–PM says PPP’s efforts to oust govt won’t succeed, dares Zardari and Bilawal to stage sit-in in Islamabad
–Announces 10-year special development package for tribal districts under which Rs100bn will be spent each year
–Says Kabul’s criticism of his advice to hold Afghanistan elections through interim govt was uncalled for
JAMRUD: Prime Minister Imran Khan on Friday dared Pakistan People’s Party (PPP) Chairman Bilawal Bhutto-Zardari and his father, former president and PPP Co-Chairman Asif Ali Zardari to go ahead with their announcement of staging a sit-in protest in Islamabad, saying their efforts to bring down the government would never succeed.
Addressing a public gathering in Jamrud, Imran said,”Zardari sahab, no matter how hard you push … no government is going anywhere. But you are going to jail.”
Commenting on Zardari’s statement that he would call on PPP workers to march on Islamabad, the premier said: “Asif Zardari, know that a dharna is successful only when you share the people’s grief and stand up for them.” He added that people had been paid “Rs200, Rs500” to attend the gathering held by the PPP on the occasion of the 40th death anniversary of former prime minister Zulfikar Ali Bhutto on Thursday.
“I invite you and your son, come and stage a dharna in Islamabad,” Imran said, adding that he will not only arrange containers for the PPP leaders but also provide them food.
“But it is my challenge [to you] to spend one week in a container,” he said, claiming they would not be able to do so because politicians become leaders with their struggles and not by claiming that they “have inherited a political party”.
Imran also criticised Jamiat Ulema-e-Islam chief Fazlur Rehman, who has announced he will launch a ‘million march’ to “get rid of this fascist government”.
Recalling that Rehman had been “clean-bowled” in the 2018 general elections, the premier said Fazl will not get another chance to be part of the government despite his efforts.
He said the PTI government has been in office for only seven months but the opposition has already been claiming that the government has failed.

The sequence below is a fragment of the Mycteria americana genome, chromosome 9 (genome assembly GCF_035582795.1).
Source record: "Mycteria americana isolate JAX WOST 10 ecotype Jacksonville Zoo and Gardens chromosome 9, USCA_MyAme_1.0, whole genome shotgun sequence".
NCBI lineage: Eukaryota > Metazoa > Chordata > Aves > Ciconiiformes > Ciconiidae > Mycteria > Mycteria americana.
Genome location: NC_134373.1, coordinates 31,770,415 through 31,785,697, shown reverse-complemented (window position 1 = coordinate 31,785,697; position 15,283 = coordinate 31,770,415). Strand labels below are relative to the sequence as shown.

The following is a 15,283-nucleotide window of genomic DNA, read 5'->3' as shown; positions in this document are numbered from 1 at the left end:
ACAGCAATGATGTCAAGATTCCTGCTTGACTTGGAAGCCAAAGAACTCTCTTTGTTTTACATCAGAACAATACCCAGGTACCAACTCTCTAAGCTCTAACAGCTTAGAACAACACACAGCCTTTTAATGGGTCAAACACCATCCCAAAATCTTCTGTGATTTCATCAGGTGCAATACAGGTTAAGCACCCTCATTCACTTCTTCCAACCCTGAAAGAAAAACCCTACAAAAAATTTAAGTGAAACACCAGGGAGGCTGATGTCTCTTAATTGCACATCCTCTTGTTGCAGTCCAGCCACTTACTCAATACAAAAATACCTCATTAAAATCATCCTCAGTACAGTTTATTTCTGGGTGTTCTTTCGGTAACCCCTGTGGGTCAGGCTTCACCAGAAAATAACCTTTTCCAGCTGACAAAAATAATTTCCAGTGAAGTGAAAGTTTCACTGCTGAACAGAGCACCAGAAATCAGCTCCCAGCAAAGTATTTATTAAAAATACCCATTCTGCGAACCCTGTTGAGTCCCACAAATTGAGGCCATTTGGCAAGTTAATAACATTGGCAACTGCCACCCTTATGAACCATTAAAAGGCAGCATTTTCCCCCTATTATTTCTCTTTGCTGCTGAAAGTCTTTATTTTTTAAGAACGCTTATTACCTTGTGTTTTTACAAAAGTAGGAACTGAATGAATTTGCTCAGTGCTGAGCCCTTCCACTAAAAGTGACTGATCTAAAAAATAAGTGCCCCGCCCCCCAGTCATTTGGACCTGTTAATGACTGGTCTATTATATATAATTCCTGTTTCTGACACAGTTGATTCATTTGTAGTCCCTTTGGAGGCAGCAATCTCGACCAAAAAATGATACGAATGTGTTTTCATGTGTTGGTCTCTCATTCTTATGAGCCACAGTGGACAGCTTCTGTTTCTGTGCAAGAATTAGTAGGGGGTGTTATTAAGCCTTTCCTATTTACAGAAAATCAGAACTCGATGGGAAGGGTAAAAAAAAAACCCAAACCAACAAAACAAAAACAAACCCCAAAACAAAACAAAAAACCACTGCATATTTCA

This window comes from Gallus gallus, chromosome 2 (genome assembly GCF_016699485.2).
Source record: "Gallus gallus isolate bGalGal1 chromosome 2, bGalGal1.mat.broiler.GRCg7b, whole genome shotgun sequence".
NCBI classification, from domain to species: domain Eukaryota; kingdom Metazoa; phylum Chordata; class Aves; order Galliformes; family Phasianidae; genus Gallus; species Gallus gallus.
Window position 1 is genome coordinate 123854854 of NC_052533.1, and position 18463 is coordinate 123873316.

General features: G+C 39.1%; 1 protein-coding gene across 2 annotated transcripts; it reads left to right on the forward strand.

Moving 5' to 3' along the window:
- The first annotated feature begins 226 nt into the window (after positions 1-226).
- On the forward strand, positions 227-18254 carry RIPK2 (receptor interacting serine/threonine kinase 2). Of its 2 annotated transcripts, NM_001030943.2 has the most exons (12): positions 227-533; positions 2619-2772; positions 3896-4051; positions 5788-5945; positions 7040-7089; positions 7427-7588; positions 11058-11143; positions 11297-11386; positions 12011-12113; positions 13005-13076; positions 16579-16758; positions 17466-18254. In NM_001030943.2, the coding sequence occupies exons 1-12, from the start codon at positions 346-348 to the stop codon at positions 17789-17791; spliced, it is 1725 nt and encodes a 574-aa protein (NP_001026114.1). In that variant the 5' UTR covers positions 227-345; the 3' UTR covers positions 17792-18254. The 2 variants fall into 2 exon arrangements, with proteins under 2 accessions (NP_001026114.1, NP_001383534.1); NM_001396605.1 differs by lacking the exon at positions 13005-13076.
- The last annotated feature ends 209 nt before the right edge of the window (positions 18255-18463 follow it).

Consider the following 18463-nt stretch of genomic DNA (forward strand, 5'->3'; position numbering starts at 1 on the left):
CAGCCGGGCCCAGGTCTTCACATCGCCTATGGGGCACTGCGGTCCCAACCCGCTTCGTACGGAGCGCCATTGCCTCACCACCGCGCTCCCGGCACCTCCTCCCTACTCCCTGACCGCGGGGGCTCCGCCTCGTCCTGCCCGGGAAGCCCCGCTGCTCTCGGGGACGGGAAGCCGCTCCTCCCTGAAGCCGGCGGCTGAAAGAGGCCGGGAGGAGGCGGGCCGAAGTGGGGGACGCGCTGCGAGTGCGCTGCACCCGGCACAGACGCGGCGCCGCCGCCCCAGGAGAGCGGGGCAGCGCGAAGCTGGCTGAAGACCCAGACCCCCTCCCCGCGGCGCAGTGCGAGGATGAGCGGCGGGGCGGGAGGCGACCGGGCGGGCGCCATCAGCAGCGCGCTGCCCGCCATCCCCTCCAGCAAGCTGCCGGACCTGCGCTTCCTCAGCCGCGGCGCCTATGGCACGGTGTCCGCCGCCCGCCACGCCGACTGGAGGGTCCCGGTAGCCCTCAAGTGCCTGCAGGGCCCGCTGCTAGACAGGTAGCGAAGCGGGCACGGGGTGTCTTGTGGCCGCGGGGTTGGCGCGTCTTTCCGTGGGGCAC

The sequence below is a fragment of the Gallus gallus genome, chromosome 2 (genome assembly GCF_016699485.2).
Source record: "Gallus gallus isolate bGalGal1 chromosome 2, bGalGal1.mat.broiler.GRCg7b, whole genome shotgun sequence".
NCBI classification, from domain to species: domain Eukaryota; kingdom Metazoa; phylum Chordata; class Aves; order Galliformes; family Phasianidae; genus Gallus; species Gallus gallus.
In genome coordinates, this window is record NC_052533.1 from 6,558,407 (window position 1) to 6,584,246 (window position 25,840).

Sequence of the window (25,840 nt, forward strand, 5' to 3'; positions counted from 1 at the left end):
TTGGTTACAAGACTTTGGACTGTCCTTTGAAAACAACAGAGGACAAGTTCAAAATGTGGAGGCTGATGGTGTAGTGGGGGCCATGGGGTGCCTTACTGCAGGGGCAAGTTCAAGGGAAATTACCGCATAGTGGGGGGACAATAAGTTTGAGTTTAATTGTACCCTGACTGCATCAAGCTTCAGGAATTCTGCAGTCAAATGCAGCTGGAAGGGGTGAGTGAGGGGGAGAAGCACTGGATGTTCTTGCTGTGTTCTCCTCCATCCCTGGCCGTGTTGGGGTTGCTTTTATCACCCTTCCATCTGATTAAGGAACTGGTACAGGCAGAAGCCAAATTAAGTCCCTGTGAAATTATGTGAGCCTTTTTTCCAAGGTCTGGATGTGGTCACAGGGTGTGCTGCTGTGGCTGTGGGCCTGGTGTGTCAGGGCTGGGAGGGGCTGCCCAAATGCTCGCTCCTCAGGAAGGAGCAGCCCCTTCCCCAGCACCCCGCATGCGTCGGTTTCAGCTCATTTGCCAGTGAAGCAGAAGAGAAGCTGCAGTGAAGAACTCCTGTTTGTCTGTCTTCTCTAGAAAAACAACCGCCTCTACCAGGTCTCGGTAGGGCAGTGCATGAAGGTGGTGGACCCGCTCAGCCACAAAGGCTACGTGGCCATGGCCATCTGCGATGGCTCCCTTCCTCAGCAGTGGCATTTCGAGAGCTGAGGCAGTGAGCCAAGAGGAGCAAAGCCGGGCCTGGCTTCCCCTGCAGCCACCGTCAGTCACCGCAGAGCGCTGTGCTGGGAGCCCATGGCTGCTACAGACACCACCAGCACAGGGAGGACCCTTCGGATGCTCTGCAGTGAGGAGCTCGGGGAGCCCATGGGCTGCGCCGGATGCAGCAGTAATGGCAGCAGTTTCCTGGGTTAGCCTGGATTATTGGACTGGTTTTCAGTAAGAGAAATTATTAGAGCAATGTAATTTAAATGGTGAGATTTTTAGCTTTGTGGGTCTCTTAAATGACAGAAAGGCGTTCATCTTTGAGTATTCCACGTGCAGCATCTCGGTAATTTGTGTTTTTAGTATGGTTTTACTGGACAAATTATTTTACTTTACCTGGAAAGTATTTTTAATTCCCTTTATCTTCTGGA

“The real issue is that they are pressuring us so that we give them an NRO-like deal] for the money they have laundered out of the country,” Imran alleged, urging opposition leaders to “come and answer to the courts” if they are innocent instead of fleeing off to Britain.
“You can stage as many sit-ins and rallies as you want, but you will have to answer to this country for the money you have stolen,” he told his political rivals. “If you want to save yourselves from jails, there is only one way [of doing it]: return the nation’s money.”
On external challenges, Imran said that he had strongly opposed the decision of sending Pakistan Army troops to the tribal areas “on America’s order”.
He said he understood the difficulties residents of the tribal areas faced when they had to migrate from their homes after the onset of military operations in the area. “No one will fully realise the sacrifices given by the people of tribal areas,” the PM said, promising to make efforts to compensate people for their economic losses.
Prime Minister Imran then announced a 10-year special development package for the tribal districts.
He said that Rs100 billion will be spent on the development of tribal areas each year. He said health, education and sports facilities in tribal areas will be enhanced.
He also announced that he has issued directives for the Torkham border with Afghanistan to be kept open 24/7 in order to facilitate business and trade for locals.
The PM said the process of merger is difficult but the government is committed to completing it as early as possible.
He announced a number of development projects for the area which include construction of Jaba and Bara Dams, Shalman Water Supply Scheme, Bara Bypass and launching 3 and 4G mobile internet service.
The PM assured that electricity and gas facilities will be provided to tribal people. He hoped that these project on completion will help remove the seventy-year deprivation of the tribal people.
Khan also addressed the criticism he attracted from Afghanistan after suggesting that Kabul should set up an interim government before elections.
“Remember that we consider you our brothers,” he told the people of the neighbouring country, adding that he had only advised Afghanistan to hold elections through an interim government, drawing lessons from Pakistan’s past. An election conducted by an interim set-up, which the opposition will consider a “neutral umpire”, will prevent anarchy in Afghanistan, he added.